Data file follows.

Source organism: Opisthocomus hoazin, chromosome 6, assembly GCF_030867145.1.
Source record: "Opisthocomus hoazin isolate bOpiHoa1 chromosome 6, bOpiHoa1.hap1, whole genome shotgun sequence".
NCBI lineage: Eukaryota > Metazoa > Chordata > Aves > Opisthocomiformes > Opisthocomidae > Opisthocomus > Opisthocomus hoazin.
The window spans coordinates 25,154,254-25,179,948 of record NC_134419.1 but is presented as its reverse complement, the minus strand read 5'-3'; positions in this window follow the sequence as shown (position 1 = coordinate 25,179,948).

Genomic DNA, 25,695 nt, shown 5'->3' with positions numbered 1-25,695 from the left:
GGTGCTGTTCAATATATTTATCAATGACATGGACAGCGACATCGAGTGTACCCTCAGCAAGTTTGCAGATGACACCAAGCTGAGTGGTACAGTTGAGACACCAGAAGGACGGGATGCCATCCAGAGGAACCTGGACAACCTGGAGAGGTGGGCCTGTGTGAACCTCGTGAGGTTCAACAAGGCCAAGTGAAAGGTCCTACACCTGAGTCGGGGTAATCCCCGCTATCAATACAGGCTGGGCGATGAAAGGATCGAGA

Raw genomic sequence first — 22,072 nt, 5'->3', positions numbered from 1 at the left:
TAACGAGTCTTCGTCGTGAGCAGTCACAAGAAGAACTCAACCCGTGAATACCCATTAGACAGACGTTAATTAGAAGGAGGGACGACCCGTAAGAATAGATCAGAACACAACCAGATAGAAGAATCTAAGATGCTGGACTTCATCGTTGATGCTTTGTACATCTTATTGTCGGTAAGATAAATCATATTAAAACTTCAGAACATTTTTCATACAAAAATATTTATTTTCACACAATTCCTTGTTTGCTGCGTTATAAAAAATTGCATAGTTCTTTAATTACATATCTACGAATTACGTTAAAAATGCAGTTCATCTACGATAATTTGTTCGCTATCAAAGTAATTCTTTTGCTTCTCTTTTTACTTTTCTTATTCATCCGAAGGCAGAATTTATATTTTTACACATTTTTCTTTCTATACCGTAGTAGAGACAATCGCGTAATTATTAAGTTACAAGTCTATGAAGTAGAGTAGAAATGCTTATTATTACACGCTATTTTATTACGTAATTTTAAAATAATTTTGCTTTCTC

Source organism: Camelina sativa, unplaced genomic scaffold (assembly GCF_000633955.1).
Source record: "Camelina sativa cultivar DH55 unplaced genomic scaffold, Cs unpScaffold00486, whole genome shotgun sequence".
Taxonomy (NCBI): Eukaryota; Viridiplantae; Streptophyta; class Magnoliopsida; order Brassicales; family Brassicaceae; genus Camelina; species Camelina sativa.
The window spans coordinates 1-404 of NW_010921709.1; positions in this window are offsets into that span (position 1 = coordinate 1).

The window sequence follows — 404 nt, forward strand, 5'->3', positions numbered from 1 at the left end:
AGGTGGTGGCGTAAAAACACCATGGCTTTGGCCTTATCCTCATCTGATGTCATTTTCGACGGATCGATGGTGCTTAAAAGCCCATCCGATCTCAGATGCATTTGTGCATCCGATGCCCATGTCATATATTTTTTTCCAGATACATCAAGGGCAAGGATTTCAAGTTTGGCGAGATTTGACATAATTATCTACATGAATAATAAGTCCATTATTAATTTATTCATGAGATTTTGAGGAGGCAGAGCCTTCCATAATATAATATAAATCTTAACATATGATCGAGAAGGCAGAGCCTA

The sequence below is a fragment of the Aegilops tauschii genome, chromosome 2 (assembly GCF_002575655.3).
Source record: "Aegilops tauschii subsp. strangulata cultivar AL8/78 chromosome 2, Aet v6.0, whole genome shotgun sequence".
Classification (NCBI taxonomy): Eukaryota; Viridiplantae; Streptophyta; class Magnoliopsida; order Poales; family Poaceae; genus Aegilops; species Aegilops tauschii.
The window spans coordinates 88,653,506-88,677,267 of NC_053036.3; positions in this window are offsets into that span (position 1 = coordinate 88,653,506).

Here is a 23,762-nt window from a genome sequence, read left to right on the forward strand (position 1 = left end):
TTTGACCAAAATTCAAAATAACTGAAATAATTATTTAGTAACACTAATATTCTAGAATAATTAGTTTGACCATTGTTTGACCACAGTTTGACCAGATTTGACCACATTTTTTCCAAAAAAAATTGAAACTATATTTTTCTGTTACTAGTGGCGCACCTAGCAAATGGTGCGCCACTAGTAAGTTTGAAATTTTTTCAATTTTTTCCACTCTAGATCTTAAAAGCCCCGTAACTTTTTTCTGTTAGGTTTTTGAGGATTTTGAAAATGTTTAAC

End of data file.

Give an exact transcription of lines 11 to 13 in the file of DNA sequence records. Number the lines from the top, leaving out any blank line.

Taxonomy (NCBI): Eukaryota; Viridiplantae; Streptophyta; class Magnoliopsida; order Brassicales; family Brassicaceae; genus Camelina; species Camelina sativa.
The window spans coordinates 1-404 of NW_010921709.1; positions in this window are offsets into that span (position 1 = coordinate 1).

The window sequence follows — 404 nt, forward strand, 5'->3', positions numbered from 1 at the left end: